I never have trouble remembering Friedrich Hayek’s birthday (May 8) because it’s the same day as my late sister’s birthday and VE Day.

Here is a link to some memories of my first meeting with Hayek. A highlight from that link:

In June 1975, when I attended the Second Austrian Conference in Hartford, Connecticut, I approached Hayek, who was in attendance, and said to him, “Professor Hayek, your analysis of prices and production makes sense to me only if we reject rationalism. I hope you Do you agree?” He shrugged and disagreed but I still didn’t understand what he said. (By the way, when Hayek’s cab pulled up on the Sunday afternoon before the conference started and the driver pulled Hayek’s large suitcase out of the cab, I looked at a group of fellow graduate students who were more into Austrian economics than I was, assuming one of them had a narrow suitcase. would offer to carry it up the stairs. None of them would, and so I offered to go up and do it. Hayek graciously accepted. That suitcase was heavy. On the way up the stairs, I said, perhaps a little too brazenly, “It’s heavy; What have you got here?” Hayek replied with a smile, “Books.”)

An additional story that I didn’t tell in the interview from which this is taken is that we talked about Hayek’s appearance on NBC’s Meet the Press that morning on television. I think I said something like “I thought you did a good job.” (I did.) It talked about journalists as our interviewers. Hayek said with a twinkle in his eye that he found it surprising that any American reporter who had never interviewed him did not take notes in shorthand where it was common for European journalists to do so. He couldn’t understand why a skill that seemed so important to him wanting to do his job well would be so rare.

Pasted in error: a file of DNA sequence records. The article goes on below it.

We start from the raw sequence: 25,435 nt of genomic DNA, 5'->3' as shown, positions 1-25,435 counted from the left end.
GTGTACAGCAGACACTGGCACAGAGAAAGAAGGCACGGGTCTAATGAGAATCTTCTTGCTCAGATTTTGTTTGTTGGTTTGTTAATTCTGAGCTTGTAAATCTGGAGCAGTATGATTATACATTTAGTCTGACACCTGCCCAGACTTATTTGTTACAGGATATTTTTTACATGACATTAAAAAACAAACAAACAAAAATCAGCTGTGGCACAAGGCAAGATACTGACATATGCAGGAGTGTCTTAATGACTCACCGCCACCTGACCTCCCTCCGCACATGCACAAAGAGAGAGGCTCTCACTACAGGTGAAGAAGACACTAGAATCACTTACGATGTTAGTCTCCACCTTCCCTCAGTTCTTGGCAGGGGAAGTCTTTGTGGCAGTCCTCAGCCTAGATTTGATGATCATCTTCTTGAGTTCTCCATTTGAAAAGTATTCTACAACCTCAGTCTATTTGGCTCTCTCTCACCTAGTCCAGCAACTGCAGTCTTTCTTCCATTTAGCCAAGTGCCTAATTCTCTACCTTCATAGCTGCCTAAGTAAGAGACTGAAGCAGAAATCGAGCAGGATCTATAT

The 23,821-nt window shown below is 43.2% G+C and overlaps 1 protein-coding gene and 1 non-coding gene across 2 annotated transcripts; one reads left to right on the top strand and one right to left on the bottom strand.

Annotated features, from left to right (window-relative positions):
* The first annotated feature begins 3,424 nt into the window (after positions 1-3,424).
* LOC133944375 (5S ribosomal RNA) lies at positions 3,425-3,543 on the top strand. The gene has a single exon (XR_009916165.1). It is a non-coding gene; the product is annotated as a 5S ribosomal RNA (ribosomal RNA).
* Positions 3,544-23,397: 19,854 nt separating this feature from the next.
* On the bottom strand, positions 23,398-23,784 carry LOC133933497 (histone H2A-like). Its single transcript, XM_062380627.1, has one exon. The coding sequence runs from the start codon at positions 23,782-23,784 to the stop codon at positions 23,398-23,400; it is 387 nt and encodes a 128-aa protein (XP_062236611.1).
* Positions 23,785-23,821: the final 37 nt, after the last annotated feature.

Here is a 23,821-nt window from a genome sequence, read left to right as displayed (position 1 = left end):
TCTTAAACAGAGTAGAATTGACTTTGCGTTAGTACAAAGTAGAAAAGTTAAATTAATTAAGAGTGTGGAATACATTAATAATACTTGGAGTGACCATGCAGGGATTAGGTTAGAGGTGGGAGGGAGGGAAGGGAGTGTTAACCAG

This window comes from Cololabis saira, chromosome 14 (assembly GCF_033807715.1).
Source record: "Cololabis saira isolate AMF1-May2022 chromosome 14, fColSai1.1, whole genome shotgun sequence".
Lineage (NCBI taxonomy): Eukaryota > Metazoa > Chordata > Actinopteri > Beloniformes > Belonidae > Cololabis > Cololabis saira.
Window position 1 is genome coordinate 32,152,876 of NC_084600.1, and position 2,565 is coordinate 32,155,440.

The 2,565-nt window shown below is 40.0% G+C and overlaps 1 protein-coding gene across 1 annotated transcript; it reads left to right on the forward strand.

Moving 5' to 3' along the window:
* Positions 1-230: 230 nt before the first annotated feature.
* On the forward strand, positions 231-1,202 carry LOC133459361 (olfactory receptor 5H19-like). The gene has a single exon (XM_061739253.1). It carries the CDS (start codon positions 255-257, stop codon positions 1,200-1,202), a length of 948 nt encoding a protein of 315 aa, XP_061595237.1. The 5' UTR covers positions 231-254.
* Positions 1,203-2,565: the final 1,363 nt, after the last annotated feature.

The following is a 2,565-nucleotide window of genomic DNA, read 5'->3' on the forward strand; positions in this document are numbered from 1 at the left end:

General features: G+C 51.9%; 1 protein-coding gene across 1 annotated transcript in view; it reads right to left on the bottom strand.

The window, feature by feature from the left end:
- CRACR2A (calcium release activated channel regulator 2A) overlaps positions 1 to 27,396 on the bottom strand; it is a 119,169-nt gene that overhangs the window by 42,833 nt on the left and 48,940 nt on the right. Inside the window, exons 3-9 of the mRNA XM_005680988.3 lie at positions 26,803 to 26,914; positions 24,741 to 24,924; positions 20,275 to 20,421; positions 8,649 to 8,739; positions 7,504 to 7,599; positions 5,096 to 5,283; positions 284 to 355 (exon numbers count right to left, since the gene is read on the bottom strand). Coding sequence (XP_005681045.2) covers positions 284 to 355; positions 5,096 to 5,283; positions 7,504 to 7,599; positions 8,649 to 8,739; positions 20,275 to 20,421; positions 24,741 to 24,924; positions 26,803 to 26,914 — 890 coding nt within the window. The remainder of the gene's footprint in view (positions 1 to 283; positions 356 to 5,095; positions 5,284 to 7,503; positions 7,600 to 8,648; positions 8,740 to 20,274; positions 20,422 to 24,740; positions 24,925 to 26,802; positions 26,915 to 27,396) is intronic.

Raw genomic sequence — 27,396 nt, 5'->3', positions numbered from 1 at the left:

I also remember that the way I saw the interview was that Dr. William Hutt, his wife, and I were passing through an airport (Cleveland, I think) on our way from Athens, Ohio to Hartford from a Liberty Fund conversation. . It’s vague recall, but I think we saw it on an overhead TV while waiting for our flight. Better than CNN.

While researching this post, I found a transcript of the June 22, 1975 NBC interview in my home library. I sent my 25 cent check to NBC and got it in the mail.

Here is an audio recording of the interview, but it misses about the first 3 minutes.

Which means it misses one of the best parts:

Mr. [Irving R.] Levin: How do you cure inflation?

Dr. Von Hayek: You stop printing money.

He later went on to explain more precisely:

In a sense, stopping the printing press is a metaphorical expression, as it is now being done by the Federal Reserve System by creating credit.

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